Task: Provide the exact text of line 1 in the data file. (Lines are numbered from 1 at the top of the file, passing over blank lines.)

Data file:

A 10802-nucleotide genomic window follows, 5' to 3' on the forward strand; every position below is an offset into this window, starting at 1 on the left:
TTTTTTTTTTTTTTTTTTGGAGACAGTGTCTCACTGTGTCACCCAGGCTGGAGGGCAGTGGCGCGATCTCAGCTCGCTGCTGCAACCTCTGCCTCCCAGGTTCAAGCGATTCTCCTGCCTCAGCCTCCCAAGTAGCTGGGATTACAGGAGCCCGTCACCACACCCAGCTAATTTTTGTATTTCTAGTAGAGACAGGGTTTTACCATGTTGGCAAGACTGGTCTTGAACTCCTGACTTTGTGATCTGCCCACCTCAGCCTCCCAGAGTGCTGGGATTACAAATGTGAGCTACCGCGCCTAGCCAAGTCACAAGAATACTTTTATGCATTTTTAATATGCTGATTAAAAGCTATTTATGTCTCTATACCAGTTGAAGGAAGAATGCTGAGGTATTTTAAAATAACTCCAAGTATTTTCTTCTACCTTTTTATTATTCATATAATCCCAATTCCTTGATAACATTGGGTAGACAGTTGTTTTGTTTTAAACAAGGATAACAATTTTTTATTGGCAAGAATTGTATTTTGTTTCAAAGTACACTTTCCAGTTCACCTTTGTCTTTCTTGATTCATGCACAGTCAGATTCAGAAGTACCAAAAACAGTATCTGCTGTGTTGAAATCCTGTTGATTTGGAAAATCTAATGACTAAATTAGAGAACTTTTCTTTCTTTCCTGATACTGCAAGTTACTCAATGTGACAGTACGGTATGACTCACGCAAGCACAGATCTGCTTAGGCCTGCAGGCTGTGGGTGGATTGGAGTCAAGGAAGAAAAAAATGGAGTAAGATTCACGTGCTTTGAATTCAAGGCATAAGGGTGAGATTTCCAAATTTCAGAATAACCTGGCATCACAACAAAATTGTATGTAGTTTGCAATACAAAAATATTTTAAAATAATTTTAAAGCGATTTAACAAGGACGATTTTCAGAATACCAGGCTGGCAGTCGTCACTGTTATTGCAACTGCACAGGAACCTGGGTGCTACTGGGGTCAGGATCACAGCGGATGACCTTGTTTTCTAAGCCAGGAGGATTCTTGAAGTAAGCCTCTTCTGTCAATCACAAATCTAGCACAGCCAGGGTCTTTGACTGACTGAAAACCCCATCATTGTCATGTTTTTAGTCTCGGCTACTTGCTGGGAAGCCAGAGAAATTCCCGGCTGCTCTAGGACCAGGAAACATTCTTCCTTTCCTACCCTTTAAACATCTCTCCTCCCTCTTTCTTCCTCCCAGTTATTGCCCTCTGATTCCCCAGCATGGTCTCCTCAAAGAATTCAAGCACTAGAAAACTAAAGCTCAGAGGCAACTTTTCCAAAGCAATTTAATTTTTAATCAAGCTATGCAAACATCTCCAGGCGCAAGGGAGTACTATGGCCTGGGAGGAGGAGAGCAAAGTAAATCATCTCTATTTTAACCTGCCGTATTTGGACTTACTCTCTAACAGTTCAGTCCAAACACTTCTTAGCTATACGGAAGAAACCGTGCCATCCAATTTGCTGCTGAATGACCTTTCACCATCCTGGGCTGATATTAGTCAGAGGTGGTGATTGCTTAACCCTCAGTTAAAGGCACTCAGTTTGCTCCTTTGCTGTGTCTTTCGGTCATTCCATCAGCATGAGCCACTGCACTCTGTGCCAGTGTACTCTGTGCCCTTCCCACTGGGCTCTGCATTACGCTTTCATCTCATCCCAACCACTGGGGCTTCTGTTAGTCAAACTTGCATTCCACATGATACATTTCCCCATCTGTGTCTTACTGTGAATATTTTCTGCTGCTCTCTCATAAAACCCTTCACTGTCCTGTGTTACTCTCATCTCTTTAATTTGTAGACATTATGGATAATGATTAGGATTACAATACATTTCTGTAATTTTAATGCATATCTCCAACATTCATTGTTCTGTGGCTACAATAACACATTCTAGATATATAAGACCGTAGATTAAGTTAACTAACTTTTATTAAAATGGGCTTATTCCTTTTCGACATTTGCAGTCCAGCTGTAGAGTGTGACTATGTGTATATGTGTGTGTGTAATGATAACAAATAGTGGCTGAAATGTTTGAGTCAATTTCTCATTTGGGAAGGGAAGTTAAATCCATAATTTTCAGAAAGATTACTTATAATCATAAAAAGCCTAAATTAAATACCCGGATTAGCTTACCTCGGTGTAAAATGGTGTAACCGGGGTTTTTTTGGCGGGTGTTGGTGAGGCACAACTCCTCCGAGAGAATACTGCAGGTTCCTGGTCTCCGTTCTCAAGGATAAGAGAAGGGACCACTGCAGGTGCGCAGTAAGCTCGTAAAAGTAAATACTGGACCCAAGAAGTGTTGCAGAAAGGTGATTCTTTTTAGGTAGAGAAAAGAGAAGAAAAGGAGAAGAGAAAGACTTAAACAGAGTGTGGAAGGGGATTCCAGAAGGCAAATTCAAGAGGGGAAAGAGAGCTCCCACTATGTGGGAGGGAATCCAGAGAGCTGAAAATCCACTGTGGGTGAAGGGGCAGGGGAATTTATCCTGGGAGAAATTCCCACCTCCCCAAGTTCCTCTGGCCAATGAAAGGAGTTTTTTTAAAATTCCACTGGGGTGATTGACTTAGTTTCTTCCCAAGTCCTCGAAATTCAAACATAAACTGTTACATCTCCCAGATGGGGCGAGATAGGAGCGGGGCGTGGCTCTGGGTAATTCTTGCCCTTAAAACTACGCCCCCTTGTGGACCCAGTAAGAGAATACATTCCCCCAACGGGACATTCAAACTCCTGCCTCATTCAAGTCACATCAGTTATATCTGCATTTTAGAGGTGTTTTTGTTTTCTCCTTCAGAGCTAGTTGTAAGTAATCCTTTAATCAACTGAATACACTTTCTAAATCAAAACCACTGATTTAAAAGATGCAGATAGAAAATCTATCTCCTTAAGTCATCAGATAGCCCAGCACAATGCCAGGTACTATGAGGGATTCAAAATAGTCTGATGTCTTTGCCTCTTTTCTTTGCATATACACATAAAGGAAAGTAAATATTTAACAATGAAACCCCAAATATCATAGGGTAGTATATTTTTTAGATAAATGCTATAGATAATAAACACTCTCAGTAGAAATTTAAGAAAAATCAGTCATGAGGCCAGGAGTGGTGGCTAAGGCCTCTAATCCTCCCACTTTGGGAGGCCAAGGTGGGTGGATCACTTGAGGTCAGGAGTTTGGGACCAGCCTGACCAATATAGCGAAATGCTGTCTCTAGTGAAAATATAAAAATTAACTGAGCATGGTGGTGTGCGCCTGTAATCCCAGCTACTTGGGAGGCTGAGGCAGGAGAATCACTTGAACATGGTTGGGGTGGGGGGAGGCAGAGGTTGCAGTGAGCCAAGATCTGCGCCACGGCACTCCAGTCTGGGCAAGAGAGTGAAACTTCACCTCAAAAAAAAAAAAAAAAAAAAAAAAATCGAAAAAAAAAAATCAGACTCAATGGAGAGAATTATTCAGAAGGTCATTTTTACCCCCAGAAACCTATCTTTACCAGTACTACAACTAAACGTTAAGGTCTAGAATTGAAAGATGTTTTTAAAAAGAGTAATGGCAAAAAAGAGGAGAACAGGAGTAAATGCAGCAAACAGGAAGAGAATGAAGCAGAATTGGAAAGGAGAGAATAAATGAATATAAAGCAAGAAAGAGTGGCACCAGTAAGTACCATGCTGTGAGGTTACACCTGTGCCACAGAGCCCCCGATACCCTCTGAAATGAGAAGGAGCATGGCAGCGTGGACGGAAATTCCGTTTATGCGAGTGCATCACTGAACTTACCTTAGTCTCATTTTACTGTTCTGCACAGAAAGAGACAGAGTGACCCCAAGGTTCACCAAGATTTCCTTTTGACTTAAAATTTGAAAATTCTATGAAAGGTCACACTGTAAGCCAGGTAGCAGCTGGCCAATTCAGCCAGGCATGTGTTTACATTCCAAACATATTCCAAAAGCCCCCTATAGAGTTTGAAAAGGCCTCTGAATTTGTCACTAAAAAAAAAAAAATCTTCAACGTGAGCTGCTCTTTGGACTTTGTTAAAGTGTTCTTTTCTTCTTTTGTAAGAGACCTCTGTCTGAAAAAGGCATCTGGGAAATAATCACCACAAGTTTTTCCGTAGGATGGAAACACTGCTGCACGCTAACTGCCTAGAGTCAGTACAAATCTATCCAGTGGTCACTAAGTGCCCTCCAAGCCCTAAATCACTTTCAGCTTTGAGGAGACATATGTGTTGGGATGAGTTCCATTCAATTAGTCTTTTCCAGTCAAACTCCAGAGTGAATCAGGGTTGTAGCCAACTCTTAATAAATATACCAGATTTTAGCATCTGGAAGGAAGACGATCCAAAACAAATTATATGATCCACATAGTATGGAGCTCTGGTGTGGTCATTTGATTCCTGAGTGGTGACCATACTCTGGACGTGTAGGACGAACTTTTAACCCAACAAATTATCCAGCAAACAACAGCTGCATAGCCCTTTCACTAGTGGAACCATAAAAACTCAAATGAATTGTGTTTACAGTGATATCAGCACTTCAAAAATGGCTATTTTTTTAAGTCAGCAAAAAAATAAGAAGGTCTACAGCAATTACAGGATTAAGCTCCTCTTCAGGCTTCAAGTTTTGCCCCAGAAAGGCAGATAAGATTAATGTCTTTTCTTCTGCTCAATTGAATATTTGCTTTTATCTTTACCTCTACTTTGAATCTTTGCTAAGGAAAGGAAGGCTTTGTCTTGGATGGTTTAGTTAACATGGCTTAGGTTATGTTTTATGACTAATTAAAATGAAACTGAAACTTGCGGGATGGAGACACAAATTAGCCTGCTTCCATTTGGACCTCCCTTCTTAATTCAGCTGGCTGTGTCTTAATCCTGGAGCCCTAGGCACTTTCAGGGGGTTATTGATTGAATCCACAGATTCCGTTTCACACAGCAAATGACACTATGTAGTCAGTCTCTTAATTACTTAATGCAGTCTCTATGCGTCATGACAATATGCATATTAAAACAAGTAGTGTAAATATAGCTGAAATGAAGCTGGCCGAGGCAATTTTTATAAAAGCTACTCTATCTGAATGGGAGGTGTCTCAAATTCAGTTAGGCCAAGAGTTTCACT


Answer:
A 10802-nucleotide genomic window follows, 5' to 3' on the forward strand; every position below is an offset into this window, starting at 1 on the left: